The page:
The formula to teacher salary: A guide to educators' pay

If the state offers more education funding to school districts, Mitchell's superintendent has no doubt where that money will end up. Earlier this year, Gov. Dennis Daugaard announced the creation of the Blue Ribbon Task Force in an effort to sear...

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If the state offers more education funding to school districts, Mitchell's superintendent has no doubt where that money will end up.

Earlier this year, Gov. Dennis Daugaard announced the creation of the Blue Ribbon Task Force in an effort to search for a solution to end South Dakota's longstanding deficiencies in teacher salary, which ranks last in the nation.

Several months later, the task force returned with a set of recommendations revolving around a $75 million increase in education funding. For Mitchell School District Superintendent Joe Graves, any funding his district receives is likely to head straight to the pockets of Mitchell's teachers.

"The truth is there's such a shortage right now that everyone's going to put it into teacher compensation, because that's where you need it," Graves said.

Following the task force's recommendation in November, teacher pay is expected to be a major topic of discussion during South Dakota's upcoming legislative session. But how are teacher salaries currently funded?


The Mitchell School District funds teacher salaries and benefits through its general fund, which makes up $17.593 million of the district's $27.055 million 2015-2016 budget. Salaries and benefit costs are the major expenditures within the general fund, at $14.928 million, or 85 percent of the fund.

While the other $10 million of the budget is directed toward the capital outlay fund for building improvements, the special education fund, pension fund and food service fund, more than half of the entire budget goes toward teacher pay. But Graves and Mitchell School Board President Deb Olson say the current funding is not enough.

Teacher pay is currently determined in part by state and local funding sources. The state of South Dakota assigns $4,876.76 per student and multiplies that by the average daily membership each district to calculate the basic core cost of education. With 2,746 students considered in the ADM, Mitchell School District's basic core cost is $13,391,582.96.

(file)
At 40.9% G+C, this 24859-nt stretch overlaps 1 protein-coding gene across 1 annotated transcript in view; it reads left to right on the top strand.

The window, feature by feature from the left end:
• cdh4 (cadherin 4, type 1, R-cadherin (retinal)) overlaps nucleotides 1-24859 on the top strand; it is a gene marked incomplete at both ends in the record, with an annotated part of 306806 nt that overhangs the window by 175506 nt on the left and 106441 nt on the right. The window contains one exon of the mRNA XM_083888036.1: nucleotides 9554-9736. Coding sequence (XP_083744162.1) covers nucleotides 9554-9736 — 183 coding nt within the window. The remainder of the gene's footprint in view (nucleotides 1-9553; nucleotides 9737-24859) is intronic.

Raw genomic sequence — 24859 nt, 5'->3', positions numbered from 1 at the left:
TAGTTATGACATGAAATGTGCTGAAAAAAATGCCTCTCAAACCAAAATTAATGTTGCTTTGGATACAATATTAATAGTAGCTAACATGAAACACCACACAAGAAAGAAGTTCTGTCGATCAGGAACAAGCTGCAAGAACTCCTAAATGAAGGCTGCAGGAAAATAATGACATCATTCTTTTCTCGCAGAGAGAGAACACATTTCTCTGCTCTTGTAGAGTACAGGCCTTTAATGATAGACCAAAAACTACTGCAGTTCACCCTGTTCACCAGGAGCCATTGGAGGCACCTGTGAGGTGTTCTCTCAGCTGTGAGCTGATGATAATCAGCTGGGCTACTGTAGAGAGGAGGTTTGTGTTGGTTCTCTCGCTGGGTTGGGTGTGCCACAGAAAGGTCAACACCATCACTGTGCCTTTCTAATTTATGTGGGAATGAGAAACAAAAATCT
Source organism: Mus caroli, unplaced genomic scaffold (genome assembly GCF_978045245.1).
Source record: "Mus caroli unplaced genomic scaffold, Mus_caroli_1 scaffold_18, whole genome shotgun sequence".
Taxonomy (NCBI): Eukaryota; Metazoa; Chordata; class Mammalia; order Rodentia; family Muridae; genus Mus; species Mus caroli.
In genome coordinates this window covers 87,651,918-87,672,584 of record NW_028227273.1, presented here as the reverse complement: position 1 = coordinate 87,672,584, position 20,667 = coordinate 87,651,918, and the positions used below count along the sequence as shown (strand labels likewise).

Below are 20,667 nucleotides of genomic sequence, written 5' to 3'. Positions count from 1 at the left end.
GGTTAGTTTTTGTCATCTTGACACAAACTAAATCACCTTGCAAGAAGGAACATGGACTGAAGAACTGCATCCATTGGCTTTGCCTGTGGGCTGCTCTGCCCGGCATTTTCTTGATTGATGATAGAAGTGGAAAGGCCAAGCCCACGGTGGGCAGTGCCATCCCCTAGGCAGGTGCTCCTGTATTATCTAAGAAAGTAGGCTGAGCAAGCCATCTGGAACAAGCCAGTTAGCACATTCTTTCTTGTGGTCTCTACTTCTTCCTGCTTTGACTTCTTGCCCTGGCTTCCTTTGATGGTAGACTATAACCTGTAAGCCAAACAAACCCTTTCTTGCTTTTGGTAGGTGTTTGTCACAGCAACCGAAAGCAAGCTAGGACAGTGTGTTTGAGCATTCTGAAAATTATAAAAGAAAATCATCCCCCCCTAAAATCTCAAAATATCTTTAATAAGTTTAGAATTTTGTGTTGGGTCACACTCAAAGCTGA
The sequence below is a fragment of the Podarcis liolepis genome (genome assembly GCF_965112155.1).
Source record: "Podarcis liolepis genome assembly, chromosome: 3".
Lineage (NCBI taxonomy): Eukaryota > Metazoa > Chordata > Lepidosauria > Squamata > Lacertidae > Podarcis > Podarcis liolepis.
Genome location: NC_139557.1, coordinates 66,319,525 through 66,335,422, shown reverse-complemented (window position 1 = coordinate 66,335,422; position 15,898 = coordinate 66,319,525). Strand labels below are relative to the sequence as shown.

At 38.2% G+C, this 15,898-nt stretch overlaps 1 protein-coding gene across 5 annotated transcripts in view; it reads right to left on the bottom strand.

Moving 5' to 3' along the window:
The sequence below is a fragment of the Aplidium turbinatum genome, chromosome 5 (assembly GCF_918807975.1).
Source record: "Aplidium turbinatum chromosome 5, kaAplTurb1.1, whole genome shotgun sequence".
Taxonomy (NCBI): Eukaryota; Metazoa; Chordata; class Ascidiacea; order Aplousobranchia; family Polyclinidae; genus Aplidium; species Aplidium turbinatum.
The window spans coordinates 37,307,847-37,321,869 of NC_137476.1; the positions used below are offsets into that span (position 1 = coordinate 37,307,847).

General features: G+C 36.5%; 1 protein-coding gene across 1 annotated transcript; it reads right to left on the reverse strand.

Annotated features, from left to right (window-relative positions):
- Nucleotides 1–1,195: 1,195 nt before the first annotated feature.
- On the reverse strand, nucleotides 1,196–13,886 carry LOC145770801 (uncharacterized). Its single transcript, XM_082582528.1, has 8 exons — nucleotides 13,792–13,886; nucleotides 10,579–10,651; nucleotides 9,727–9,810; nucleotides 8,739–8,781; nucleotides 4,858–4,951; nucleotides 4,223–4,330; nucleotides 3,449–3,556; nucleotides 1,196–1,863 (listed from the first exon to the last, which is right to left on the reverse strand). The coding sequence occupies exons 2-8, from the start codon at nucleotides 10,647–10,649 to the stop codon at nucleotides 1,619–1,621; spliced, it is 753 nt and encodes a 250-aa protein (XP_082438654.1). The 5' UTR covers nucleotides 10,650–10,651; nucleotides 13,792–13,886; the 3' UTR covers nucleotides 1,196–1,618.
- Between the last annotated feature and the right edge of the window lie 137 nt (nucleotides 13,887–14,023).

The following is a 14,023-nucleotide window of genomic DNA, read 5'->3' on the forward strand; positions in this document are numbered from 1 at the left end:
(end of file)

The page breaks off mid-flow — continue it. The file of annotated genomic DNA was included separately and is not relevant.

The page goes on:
To reach that $13.391 million total, the state assigns tax levies based on assessed property valuations to calculate how much the district can raise through local property taxes. For this school year's budget, the state determined Mitchell could raise about $6.4 million, with the state contributing the additional $6.98 million. Along with various additional federal, state and local funding sources, the general fund supports the entirety of the district's teacher salaries.

Through this funding method, the state's average teacher pay is the nation's worst at $40,023 annually and South Dakota's teachers make about $16,000 less than the national average. Graves said this low average can make it difficult to attract quality teachers from surrounding states and impacts teacher retention.

"You can't attract people with salary, but you can send them away with salary," said Graves about teacher retention.

But Mitchell has done its best to keep average salaries high in the state. In 2014-2015, Mitchell ranked fifth in the state with an average salary of $45,228, a total that rose to $46,580 in 2015-16 for about 200 teachers.

"We try very hard to pay our teachers well because we want the best teachers," Graves said.


Mitchell also contributes what Graves believes to be the highest percentage of the general fund any district can offer for salaries and benefits. Graves said the assumption is that salary expenditures lower than 80 percent are too low, while more than 85 percent makes it difficult to pay for things like heat and other utilities.

Even though the Mitchell School District pays its teachers some of the highest salaries in the state, Olson said it's not high enough.

Olson believes the district is doing what it can under the existing funding process to provide its teachers with salaries exceeding most districts in the state, but the base salary - which district Business Manager Steve Culhane said is about $36,000-is still too low. Without additional funding, Olson said the district could have trouble finding quality teachers in the future.

Issues don't end at teacher pay

If teacher pay is addressed, Graves said the Mitchell School District would likely split the additional funding evenly to each teacher. But other issues remain beyond a simple funding increase for teacher salaries.

Graves said the state's low teacher pay is so prominent that it will be a victory if a solution is approved, but it could create additional issues with funding for special education teachers.

Special education teacher salaries are funded through the special education fund rather than the general fund. With about 20 special education teachers, the fund is significantly smaller than the general fund. But special education instructors would still receive a salary bump if the state raised education funding, creating a potential funding hurdle for the district.

But Graves said any minor problem arising in the special education fund is something that will be left to school business manager and the superintendents to resolve.


Another issue to address in the future could be Mitchell's classified staff. The classified workers, like maintenance workers and paraeducators, are hourly workers who would not see a wage increase through increased state aid.

With a workforce shortage in Mitchell, Graves noted the importance of maintaining quality hourly staff.

"Even if you have the best teachers, nobody wants to work in a building that's not clean," Graves said.

Related Topics: EDUCATION
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